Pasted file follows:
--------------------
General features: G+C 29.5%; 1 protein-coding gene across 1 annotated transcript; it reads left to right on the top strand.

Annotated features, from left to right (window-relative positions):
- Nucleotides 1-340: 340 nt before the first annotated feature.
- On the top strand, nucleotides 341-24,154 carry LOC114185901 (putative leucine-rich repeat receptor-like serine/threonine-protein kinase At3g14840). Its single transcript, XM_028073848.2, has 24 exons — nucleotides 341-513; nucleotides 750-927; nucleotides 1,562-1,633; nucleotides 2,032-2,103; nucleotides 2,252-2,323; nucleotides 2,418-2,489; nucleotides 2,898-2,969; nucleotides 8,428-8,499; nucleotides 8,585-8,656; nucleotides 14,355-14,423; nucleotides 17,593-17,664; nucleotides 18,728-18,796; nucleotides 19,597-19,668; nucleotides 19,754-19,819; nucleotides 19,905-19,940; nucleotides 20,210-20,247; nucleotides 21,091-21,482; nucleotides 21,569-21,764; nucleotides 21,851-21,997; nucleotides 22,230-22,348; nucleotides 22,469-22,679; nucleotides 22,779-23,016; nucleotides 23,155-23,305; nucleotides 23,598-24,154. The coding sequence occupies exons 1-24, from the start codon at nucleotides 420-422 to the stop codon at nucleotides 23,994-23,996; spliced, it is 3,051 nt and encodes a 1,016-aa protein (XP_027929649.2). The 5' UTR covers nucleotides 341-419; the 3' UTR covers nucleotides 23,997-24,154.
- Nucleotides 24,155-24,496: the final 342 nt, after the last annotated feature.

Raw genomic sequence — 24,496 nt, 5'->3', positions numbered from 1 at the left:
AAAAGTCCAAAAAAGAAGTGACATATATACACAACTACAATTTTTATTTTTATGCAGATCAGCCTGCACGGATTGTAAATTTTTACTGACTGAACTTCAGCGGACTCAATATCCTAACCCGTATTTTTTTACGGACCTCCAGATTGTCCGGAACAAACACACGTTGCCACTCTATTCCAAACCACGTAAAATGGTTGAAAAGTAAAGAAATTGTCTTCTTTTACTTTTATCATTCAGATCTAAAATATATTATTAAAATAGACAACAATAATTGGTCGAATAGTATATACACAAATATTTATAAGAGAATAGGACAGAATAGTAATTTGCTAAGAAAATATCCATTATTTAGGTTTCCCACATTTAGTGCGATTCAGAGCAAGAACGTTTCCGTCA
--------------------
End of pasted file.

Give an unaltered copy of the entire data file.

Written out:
General features: G+C 29.5%; 1 protein-coding gene across 1 annotated transcript; it reads left to right on the top strand.

Annotated features, from left to right (window-relative positions):
- Nucleotides 1-340: 340 nt before the first annotated feature.
- On the top strand, nucleotides 341-24,154 carry LOC114185901 (putative leucine-rich repeat receptor-like serine/threonine-protein kinase At3g14840). Its single transcript, XM_028073848.2, has 24 exons — nucleotides 341-513; nucleotides 750-927; nucleotides 1,562-1,633; nucleotides 2,032-2,103; nucleotides 2,252-2,323; nucleotides 2,418-2,489; nucleotides 2,898-2,969; nucleotides 8,428-8,499; nucleotides 8,585-8,656; nucleotides 14,355-14,423; nucleotides 17,593-17,664; nucleotides 18,728-18,796; nucleotides 19,597-19,668; nucleotides 19,754-19,819; nucleotides 19,905-19,940; nucleotides 20,210-20,247; nucleotides 21,091-21,482; nucleotides 21,569-21,764; nucleotides 21,851-21,997; nucleotides 22,230-22,348; nucleotides 22,469-22,679; nucleotides 22,779-23,016; nucleotides 23,155-23,305; nucleotides 23,598-24,154. The coding sequence occupies exons 1-24, from the start codon at nucleotides 420-422 to the stop codon at nucleotides 23,994-23,996; spliced, it is 3,051 nt and encodes a 1,016-aa protein (XP_027929649.2). The 5' UTR covers nucleotides 341-419; the 3' UTR covers nucleotides 23,997-24,154.
- Nucleotides 24,155-24,496: the final 342 nt, after the last annotated feature.

Raw genomic sequence — 24,496 nt, 5'->3', positions numbered from 1 at the left:
AAAAGTCCAAAAAAGAAGTGACATATATACACAACTACAATTTTTATTTTTATGCAGATCAGCCTGCACGGATTGTAAATTTTTACTGACTGAACTTCAGCGGACTCAATATCCTAACCCGTATTTTTTTACGGACCTCCAGATTGTCCGGAACAAACACACGTTGCCACTCTATTCCAAACCACGTAAAATGGTTGAAAAGTAAAGAAATTGTCTTCTTTTACTTTTATCATTCAGATCTAAAATATATTATTAAAATAGACAACAATAATTGGTCGAATAGTATATACACAAATATTTATAAGAGAATAGGACAGAATAGTAATTTGCTAAGAAAATATCCATTATTTAGGTTTCCCACATTTAGTGCGATTCAGAGCAAGAACGTTTCCGTCA